Tom Shippey, the world-renowned Tolkien scholar, should be ashamed of himself. Writers, creators and fans of fantasy and other genres in speculative fiction have minimal expectations of The Wall Street Journal publishing anything with an open mind else besides economics. Yet, Tom Shippey presented a negative nostalgia of the fantasy genre, also known as stagnation. After everything Shippey has said about Tolkien taking fantasy to new heights—even though that wasn’t Tolkien’s intent—while writing the sort of tales he wanted to read himself, Shippey’s statement about The Nine Realms is an insult to Tolkien’s legacy—including all of the authors that were influenced by Tolkien—but an insult to Sarah Kozloff in which Shippey seemed to use in order to publicize his viewpoints about the genre. As a fan of The Nine Realms, the author deserves more praise than from someone who has been searching for Tolkien. Not only stating that “fantasy has grown up,” but also calling Tor a “sci-fi publisher” tells me that the quest for “adult fantasy” has managed to overlook Robert Jordan, Robin Hobb and Brandon Sanderson amongst numerous other authors as contributors to the genre. 

            The problem with Tom Shippey’s statements regarding fantasy is that after spending years discussing Tolkien, he neglects to recognize all of the fantasy works that came after Tolkien. Not to mention, Shippey made it sound like the genre has not made ANY progress since the publication of The Silmarillion in 1977. His beliefs on the genre demonstrate how other people—those in the out-group—continue to view fantasy as “kid’s stuff,” but to have a Tolkien scholar categorize which fantasy work is “adult fantasy” because that story reflects Tolkien’s “fantasy,” which Shippey spent his entire career hanging on to instead of admitting that the genre has continued to expand, to evolve, and to go beyond everyone else’s expectations. To say that Shippey is “missing out” on what “adult” fantasy has become would be a huge understatement.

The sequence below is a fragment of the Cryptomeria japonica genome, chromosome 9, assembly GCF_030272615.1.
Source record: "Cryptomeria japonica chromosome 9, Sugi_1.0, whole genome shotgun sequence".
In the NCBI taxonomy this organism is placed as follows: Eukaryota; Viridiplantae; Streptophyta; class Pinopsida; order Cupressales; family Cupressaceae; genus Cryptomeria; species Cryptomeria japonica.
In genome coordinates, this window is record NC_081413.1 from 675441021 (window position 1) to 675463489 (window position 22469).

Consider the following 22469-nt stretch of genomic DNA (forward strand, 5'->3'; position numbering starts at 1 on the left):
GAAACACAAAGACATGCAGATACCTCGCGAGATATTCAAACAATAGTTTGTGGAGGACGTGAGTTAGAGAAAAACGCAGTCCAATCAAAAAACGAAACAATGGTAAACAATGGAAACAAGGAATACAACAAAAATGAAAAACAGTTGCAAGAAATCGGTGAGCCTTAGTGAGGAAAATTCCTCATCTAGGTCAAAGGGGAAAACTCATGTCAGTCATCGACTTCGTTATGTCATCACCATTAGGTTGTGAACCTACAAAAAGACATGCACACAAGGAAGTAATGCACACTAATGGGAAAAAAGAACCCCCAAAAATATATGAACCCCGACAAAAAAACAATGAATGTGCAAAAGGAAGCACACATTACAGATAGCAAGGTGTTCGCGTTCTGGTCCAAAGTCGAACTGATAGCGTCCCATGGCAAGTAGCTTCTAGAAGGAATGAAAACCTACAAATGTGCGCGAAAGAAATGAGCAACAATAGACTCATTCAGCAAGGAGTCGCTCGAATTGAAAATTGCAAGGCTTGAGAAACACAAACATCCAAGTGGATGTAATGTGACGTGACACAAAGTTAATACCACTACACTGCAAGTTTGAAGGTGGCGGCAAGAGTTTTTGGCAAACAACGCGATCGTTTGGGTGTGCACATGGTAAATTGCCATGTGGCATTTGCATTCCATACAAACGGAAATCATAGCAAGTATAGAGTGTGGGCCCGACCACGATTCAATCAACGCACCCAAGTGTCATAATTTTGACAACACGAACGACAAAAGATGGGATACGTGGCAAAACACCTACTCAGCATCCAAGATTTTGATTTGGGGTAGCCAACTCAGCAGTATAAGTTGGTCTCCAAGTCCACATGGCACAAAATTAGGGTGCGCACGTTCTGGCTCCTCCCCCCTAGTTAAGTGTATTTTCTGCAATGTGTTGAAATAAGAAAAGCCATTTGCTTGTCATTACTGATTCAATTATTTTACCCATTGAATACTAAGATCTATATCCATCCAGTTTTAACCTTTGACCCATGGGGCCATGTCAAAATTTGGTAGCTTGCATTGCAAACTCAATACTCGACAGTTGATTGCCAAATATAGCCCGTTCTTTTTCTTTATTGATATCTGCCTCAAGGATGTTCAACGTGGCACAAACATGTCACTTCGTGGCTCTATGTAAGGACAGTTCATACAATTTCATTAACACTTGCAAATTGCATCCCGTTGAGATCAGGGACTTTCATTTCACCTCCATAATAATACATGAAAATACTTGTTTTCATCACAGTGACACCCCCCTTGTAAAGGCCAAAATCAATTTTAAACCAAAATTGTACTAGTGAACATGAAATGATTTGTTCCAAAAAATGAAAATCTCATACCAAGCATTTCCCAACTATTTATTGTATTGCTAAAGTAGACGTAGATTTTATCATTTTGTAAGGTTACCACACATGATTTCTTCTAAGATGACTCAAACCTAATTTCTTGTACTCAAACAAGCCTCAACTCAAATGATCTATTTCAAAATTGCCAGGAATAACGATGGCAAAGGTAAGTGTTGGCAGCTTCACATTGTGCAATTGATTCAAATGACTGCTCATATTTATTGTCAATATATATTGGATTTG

Although fantasy continues to evolve and to be read by fans ubiquitously, the genre continues to receive harsh criticism, especially when compared to both horror and science fiction. Fantasy has gained more recognition because of the success of movies, television and video games, but to have the genre get identified based on age group adds another layer of prejudice to a genre whose progress remains unrecognized. People are willing to watch it and/or to play it, but reading fantasy remains to be an issue that needs to be addressed constantly. So, this all goes back to literature and answering the age-old question: Who reads this?